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Who would have believed that Las Vegas, in its ongoing transformation, would become a center of fine public art? Certainly not yours truly, at least not until recently.
This is especially true at the $10 billion CityCenter, where part of the master plan included $40 million to purchase some world-class pieces. One of these is by English sculptor Henry Moore, a work called Reclining Connected Forms. It is one of several similar-styled pieces by the same artist found around the globe.
Here are some specifics: Crafted between 1969-1974 of Roman travertine marble. A massive piece measuring 10 x 17 x 7 feet. It is thought to represent a baby wrapped in its mother’s embrace.
You can find this work between ARIA Resort …
Situated in the heart of Las Vegas’ City Center, in the middle of many beautifully designed skyscrapers, is a fascinating piece of street-art. It’s crafted by Nancy Rubins and is known as “Big Edge”. Like something you might imagine seeing at the bottom of a waterfall that has surprised dozens of boaters.
“Big Edge” is situated in front of the Vdara Hotel and Spa, between the Aria and Bellagio casinos, and is best seen from its elevated circular drive (its not visible from The Strip). Two hundred boats, many canoes but with some flat bottom boats and rowboats, are incorporated into this unusual piece. Given the strong desert winds, this seemingly haphazard arrangement of boats actually has to be firmly …
One of my favorite places to enjoy the views from a window seat is when flying over the beautiful desert scenery of Utah and Nevada. Recently while on approach and descending into Las Vegas McCarran Airport, just before sunset, I enjoyed some beautiful scenes of the Mojave Desert. Colorful shades of red, tan and brown, ending with the now filled reservoir that is Lake Mead. And ending with views of the Las Vegas Strip as our plane was about to land.
The last few minutes of I flight I found most memorable.
(Click on thumbnails to enlarge, right arrow to advance)
Anyone who stumbled onto this blog searching for “hashish” might as well leave, because that’s not what this post is about. It’s about good food, not good weed.
The Las Vegas food scene has changed a lot since I first visited the city many years ago. Vegas used to be a place that catered mostly to hard-core gamblers (a description that in no way describes me). Food was cheap, often not that great, and used to lure gamblers into an establishment. For example, I recall “all you can eat” breakfast buffets for $0.99, lunch buffets for $1.99 and dinner buffets for $3.99. Foot long hot dogs or large shrimp cocktail — $0.99. Those prices were hard to beat!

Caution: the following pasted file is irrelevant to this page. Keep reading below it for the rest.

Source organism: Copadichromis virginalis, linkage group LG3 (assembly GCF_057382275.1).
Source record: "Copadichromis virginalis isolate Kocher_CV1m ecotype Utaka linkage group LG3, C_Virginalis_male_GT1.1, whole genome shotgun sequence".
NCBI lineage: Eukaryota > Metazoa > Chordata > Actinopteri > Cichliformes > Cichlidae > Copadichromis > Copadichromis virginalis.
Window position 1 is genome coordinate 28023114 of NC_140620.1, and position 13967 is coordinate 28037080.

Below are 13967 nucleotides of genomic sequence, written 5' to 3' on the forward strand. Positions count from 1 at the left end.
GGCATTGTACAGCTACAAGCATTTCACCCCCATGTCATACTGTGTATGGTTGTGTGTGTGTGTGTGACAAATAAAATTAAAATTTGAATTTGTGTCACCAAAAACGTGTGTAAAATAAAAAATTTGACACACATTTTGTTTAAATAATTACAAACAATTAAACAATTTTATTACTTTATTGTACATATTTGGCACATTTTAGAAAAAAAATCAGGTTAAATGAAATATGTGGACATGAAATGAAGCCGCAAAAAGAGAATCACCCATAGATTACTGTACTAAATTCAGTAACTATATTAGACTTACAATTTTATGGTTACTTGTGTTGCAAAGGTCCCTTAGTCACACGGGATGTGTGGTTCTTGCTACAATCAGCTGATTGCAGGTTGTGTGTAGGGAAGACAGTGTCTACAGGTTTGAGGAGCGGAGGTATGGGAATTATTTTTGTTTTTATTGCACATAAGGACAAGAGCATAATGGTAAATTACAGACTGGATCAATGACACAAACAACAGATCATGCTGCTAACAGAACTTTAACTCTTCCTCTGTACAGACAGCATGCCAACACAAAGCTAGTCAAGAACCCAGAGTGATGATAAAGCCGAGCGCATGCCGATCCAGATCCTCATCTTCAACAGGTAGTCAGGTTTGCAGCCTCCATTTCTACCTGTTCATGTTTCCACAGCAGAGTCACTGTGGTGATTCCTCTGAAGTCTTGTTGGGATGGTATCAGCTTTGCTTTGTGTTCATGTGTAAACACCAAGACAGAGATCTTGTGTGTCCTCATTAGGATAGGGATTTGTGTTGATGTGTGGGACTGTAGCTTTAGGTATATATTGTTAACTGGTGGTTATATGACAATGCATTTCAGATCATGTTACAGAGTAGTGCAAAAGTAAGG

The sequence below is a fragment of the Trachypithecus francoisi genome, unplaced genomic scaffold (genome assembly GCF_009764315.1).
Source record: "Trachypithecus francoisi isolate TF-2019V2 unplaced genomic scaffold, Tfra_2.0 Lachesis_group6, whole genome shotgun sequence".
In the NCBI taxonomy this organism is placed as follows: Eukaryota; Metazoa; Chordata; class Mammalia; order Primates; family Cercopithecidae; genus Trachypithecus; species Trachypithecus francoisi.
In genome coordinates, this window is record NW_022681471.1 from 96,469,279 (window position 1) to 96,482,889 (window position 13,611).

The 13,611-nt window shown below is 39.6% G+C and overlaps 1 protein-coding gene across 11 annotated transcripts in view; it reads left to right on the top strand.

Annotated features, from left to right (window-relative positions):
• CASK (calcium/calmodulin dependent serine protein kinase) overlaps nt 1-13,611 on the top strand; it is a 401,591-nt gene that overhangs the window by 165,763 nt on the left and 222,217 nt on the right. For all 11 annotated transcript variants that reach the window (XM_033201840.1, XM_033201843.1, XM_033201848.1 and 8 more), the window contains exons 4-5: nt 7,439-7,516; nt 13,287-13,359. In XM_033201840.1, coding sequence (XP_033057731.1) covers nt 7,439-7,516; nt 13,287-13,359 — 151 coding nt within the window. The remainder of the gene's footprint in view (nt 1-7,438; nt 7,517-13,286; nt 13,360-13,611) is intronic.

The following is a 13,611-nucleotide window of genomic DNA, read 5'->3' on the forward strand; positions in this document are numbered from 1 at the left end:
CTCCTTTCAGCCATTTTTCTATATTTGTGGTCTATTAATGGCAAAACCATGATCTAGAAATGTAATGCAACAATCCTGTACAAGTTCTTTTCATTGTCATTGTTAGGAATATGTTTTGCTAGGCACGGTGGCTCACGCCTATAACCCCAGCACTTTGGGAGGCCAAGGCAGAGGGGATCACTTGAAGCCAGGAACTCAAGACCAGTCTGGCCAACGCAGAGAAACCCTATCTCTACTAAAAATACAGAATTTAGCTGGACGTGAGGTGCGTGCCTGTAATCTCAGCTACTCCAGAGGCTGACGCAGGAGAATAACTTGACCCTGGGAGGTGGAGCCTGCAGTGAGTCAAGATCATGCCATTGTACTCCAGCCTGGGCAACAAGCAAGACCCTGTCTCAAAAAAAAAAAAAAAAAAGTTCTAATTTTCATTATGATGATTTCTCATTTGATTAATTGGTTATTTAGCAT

Fast forward three decades …
These are “The Cabins” in Nevada’s Valley of Fire State Park. Three small rooms were built from the local sandstone in the 1930s by the Civilian Conservation Corps (CCC), who did a lot of similar work in the parks and remote regions of the country during the Great Depression (‘make work’ projects, like trail and road construction). These cabins were used by travelers for camping stays in Valley of the Fire, but have been abandoned. I couldn’t find any good information on how long they were used, but it’s clear when you visit that they’ve not been inhabited for some time. While the setting is beautiful, I think the summer heat would have been unbearable to many — …
Las Vegas is often described as the “Disneyland for adults”. Like Disneyland, the city does a great job of creating a variety of illusions and immersing you into them. Unlike Disney there’s emphasis on adult entertainment in the form of gambling, alcohol and much more if that’s what you’re looking for (we weren’t).
I especially enjoyed our visit to the Venetian, a resort that tries to recreate the atmosphere of Venice, Italy. From the winged lion of Venice, to canals and gondolas, to enjoying excellent coffee and gelato on St. Mark’s Square, one might argue that it’s the next best thing to being there. It was fun, anyway.
Here’s some of that looks like.
Tired of the hustle and bustle of Las Vegas? Had enough of the concrete canyons and smoked filled casinos of Sin City? Not sure if it’s day or night (there are no clocks allowed in Vegas casinos)? Then you should do what I do as often as I can when I visit Vegas — make a trip to Valley of Fire State Park and escape into the beautiful desert world that comprises much of Nevada. No neon lights, no massive buffets, no dancing fountains (in fact, little water anywhere)! Beyond usual Mojave desert landscapes, Valley of Fire has wonderful and interesting rock formations that alone are worth the journey. The park is is located 50 miles (80 km) northeast of Las Vegas and …
While strolling through the shops at the Venetian in Las Vegas, we came across a hat shop which had some of the most unusual hats I’ve seen in some time. Elaborate, feathery, colorful, highly decorative — the kind of had you might expect to see atop Kate Middleton.